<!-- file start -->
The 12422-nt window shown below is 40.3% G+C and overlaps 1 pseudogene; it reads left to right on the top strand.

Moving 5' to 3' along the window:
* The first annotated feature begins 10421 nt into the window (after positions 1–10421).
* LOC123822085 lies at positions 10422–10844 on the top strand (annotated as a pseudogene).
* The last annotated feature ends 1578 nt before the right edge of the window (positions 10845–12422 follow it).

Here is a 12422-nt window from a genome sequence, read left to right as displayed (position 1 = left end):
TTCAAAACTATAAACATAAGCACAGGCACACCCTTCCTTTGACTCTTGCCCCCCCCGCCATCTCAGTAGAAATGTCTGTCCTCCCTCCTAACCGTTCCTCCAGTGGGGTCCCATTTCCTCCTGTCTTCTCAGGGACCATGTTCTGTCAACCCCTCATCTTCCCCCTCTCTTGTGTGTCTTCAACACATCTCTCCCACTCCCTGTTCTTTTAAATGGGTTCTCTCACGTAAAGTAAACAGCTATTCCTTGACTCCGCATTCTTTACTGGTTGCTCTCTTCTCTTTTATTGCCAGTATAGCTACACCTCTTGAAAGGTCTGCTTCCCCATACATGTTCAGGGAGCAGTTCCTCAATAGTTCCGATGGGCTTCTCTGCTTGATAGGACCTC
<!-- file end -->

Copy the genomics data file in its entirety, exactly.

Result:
The 12422-nt window shown below is 40.3% G+C and overlaps 1 pseudogene; it reads left to right on the top strand.

Moving 5' to 3' along the window:
* The first annotated feature begins 10421 nt into the window (after positions 1–10421).
* LOC123822085 lies at positions 10422–10844 on the top strand (annotated as a pseudogene).
* The last annotated feature ends 1578 nt before the right edge of the window (positions 10845–12422 follow it).

Here is a 12422-nt window from a genome sequence, read left to right as displayed (position 1 = left end):
TTCAAAACTATAAACATAAGCACAGGCACACCCTTCCTTTGACTCTTGCCCCCCCCGCCATCTCAGTAGAAATGTCTGTCCTCCCTCCTAACCGTTCCTCCAGTGGGGTCCCATTTCCTCCTGTCTTCTCAGGGACCATGTTCTGTCAACCCCTCATCTTCCCCCTCTCTTGTGTGTCTTCAACACATCTCTCCCACTCCCTGTTCTTTTAAATGGGTTCTCTCACGTAAAGTAAACAGCTATTCCTTGACTCCGCATTCTTTACTGGTTGCTCTCTTCTCTTTTATTGCCAGTATAGCTACACCTCTTGAAAGGTCTGCTTCCCCATACATGTTCAGGGAGCAGTTCCTCAATAGTTCCGATGGGCTTCTCTGCTTGATAGGACCTC